Close to 500 attend 6th annual Women’s History Month Conference

Students+participate+in+Laughter+Yoga%2C+one+of+the+workshops+available+at+the+Women%27s+Conference+on+Wednesday+and+Thursday.

Amanda Guillen

Students participate in Laughter Yoga, one of the workshops available at the Women’s Conference on Wednesday and Thursday.

The sixth annual Women’s History Month Conference was held on Wednesday and Thursday at the UTEP Student Union. With over 60 panels and workshops, the conference covered different topics surrounding women’s issues on a national and local level.

Interim director of the Women and Gender Studies Program, Guillermina Gina Nuñez-Mchiri said that close to 500 people were present at the different panels and workshops on each day.

“We celebrate women and the search for equity,” Nuñez said. “It’s important that we are aware that there is a patriarchal system that we tend to operate under. So men get paid more than women and now when we have more women going to college and getting degrees, learning skills. We want equity in the labor force, equity in health care, equity in the media.”

All of the panels and workshops were held in different conference rooms on the first floor of the Student Union Building East and in the Tomás Rivera Conference Center.

One of the events titled “Gender, Sexuality, and Violence in the Borderlands” talked about a transgender warrior in colonial times and the history of sex trafficking in the border.

Nuñez said this conference provided information that will allow all attendees to learn something new.

Emily Guerra, senior anthropology major, attended this type of conference two years ago and decided to join this year as well.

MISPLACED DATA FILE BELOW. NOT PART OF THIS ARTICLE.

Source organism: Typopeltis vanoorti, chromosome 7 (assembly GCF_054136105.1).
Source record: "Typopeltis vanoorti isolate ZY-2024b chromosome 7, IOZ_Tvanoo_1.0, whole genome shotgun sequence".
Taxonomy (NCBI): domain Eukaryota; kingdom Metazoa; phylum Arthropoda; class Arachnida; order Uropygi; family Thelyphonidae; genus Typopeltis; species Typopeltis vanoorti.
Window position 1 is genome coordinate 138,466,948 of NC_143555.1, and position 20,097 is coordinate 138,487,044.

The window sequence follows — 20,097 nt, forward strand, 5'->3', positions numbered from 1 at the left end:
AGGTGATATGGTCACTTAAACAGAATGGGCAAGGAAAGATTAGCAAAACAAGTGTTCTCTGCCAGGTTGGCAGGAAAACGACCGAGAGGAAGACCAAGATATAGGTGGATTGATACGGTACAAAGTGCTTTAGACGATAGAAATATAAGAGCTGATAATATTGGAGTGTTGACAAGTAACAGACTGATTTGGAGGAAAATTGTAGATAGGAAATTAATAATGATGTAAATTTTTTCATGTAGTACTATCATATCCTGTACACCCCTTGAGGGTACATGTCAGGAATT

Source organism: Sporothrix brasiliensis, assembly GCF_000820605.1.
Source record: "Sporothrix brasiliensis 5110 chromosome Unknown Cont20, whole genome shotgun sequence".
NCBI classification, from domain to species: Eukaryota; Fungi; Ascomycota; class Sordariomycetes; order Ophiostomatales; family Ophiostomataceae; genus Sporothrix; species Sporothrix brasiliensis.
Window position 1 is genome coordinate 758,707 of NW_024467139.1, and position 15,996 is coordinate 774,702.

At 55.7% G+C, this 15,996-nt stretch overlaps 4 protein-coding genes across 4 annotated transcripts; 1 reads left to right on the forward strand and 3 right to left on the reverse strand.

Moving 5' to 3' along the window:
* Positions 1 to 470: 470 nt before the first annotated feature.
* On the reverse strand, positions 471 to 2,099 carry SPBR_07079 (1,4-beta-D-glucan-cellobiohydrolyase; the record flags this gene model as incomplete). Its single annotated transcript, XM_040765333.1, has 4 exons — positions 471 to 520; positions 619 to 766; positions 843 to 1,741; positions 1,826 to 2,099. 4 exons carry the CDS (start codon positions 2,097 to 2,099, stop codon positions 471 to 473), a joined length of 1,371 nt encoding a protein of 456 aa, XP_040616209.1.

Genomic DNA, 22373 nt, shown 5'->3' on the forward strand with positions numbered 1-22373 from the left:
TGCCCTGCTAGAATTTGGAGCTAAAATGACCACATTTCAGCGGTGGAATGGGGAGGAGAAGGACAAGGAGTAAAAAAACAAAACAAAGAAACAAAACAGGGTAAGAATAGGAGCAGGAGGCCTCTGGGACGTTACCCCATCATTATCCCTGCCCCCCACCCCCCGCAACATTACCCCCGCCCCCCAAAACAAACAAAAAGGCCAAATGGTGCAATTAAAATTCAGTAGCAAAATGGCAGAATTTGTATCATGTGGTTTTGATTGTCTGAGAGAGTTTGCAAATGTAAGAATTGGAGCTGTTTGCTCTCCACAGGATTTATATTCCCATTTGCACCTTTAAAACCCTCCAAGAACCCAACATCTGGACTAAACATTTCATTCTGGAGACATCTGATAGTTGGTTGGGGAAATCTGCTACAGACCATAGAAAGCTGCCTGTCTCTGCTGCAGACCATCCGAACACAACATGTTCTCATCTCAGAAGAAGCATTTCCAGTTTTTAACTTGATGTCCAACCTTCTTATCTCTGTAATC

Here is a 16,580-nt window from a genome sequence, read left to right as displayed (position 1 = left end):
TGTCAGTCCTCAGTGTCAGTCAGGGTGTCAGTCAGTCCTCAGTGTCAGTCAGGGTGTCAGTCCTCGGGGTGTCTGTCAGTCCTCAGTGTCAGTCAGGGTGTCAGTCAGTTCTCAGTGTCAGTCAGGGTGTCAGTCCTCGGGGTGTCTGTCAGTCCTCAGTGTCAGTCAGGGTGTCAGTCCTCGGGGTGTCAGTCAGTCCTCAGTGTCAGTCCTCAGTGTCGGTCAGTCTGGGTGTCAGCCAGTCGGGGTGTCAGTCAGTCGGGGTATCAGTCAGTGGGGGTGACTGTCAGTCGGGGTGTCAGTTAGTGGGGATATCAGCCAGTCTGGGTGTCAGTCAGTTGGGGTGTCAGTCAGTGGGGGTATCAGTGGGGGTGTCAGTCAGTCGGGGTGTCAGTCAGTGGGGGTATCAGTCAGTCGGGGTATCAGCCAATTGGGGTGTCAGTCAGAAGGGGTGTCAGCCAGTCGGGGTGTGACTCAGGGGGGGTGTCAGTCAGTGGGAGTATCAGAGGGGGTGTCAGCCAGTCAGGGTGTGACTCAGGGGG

“It’s an interesting event. It’s cool to see the different things involved in women’s issues and history. It’s important to learn different topics that affect a lot of people,” Guerra said.

Dr. Patricia Zavella, the keynote speaker, prepared a lecture called “The Human Right to Reproductive Health.” Zavella received her Ph.D. in anthropology from the University of California at Berkeley and currently teaches at the University of California Santa Cruz.

“The key note speaker’s topic was really important because reproductive rights is a big issue,” Guerra said. “With Planned Parenthood closing and abortion being a big issue, understanding how reproductive justice not only affects women but everyone as well because of lack of health care is really important. Coming here, you spread knowledge about it.”

Some events talked about support for transgender people, domestic violence, sexual assault and information on UTEP organizations, among many other topics.

The Tomás Rivera Conference Center got packed to honor Kathleen Staudt, political science professor and co-founder of the UTEP Women’s and Gender Studies Program.

Staudt encourages all her students to enroll in service learning opportunities. Students and faculty of the university said Staudt has been an inspiration for them.

“She is very influential,” said Carolina Monsivais, doctoral history student. “When I go present at other conferences and I present on my topics, everyone mentions her. She is known in this country for her work.”

Along with UTEP professors, and guest speakers, some students were also given the opportunity to conduct a discussion on the topic given. Jenna Kubitz, senior multidisciplinary studies major, talked about “Sex Positive Feminism and Online Privacy.”

“Being a first-time presenter was very nerve racking and I wasn’t sure what to expect,” Kubitz said. “But I was pleasantly surprised to see the amount of men that were attending as well as women.”

Though this conference was about women, men were encouraged to attended as well. Among those, Esteban Estrada, sophomore English and American literature major, participated in one of the panels and found it to be neutral for both genders.

“Even though it’s a women’s conference it really doesn’t make a difference,” Estrada said. “You could still relate easily, doesn’t really have to be male or female oriented. Everybody can just get on the same page.”

Rene Delgadio and Gloria Heredia may be reached at [email protected]